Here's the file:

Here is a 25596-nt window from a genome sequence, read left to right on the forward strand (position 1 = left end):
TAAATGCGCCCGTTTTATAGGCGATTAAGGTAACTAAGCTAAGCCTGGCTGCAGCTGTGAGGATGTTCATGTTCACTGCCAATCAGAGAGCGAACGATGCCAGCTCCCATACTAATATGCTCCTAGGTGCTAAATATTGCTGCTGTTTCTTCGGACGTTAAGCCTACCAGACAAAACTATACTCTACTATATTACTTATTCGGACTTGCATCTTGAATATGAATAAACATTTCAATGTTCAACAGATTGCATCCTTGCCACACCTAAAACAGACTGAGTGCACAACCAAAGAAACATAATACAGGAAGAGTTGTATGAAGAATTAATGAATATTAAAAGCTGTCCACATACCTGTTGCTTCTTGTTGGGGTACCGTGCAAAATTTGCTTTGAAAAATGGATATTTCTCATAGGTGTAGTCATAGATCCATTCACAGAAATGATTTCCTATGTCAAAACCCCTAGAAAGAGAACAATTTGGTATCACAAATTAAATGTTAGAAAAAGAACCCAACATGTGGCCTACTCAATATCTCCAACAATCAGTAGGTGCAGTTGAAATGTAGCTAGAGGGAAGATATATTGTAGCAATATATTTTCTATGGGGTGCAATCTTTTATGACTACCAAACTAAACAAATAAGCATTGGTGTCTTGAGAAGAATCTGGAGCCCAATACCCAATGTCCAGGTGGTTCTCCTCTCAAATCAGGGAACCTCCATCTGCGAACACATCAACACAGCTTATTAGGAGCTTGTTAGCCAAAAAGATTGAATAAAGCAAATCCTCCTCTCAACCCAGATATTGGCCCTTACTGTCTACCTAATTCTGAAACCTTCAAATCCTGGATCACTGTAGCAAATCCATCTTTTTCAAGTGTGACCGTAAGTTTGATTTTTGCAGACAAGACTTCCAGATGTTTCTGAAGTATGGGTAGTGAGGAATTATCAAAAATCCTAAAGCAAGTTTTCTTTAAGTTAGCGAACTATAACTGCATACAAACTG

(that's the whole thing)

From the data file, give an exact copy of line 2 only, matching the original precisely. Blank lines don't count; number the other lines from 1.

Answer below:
TAAATGCGCCCGTTTTATAGGCGATTAAGGTAACTAAGCTAAGCCTGGCTGCAGCTGTGAGGATGTTCATGTTCACTGCCAATCAGAGAGCGAACGATGCCAGCTCCCATACTAATATGCTCCTAGGTGCTAAATATTGCTGCTGTTTCTTCGGACGTTAAGCCTACCAGACAAAACTATACTCTACTATATTACTTATTCGGACTTGCATCTTGAATATGAATAAACATTTCAATGTTCAACAGATTGCATCCTTGCCACACCTAAAACAGACTGAGTGCACAACCAAAGAAACATAATACAGGAAGAGTTGTATGAAGAATTAATGAATATTAAAAGCTGTCCACATACCTGTTGCTTCTTGTTGGGGTACCGTGCAAAATTTGCTTTGAAAAATGGATATTTCTCATAGGTGTAGTCATAGATCCATTCACAGAAATGATTTCCTATGTCAAAACCCCTAGAAAGAGAACAATTTGGTATCACAAATTAAATGTTAGAAAAAGAACCCAACATGTGGCCTACTCAATATCTCCAACAATCAGTAGGTGCAGTTGAAATGTAGCTAGAGGGAAGATATATTGTAGCAATATATTTTCTATGGGGTGCAATCTTTTATGACTACCAAACTAAACAAATAAGCATTGGTGTCTTGAGAAGAATCTGGAGCCCAATACCCAATGTCCAGGTGGTTCTCCTCTCAAATCAGGGAACCTCCATCTGCGAACACATCAACACAGCTTATTAGGAGCTTGTTAGCCAAAAAGATTGAATAAAGCAAATCCTCCTCTCAACCCAGATATTGGCCCTTACTGTCTACCTAATTCTGAAACCTTCAAATCCTGGATCACTGTAGCAAATCCATCTTTTTCAAGTGTGACCGTAAGTTTGATTTTTGCAGACAAGACTTCCAGATGTTTCTGAAGTATGGGTAGTGAGGAATTATCAAAAATCCTAAAGCAAGTTTTCTTTAAGTTAGCGAACTATAACTGCATACAAACTG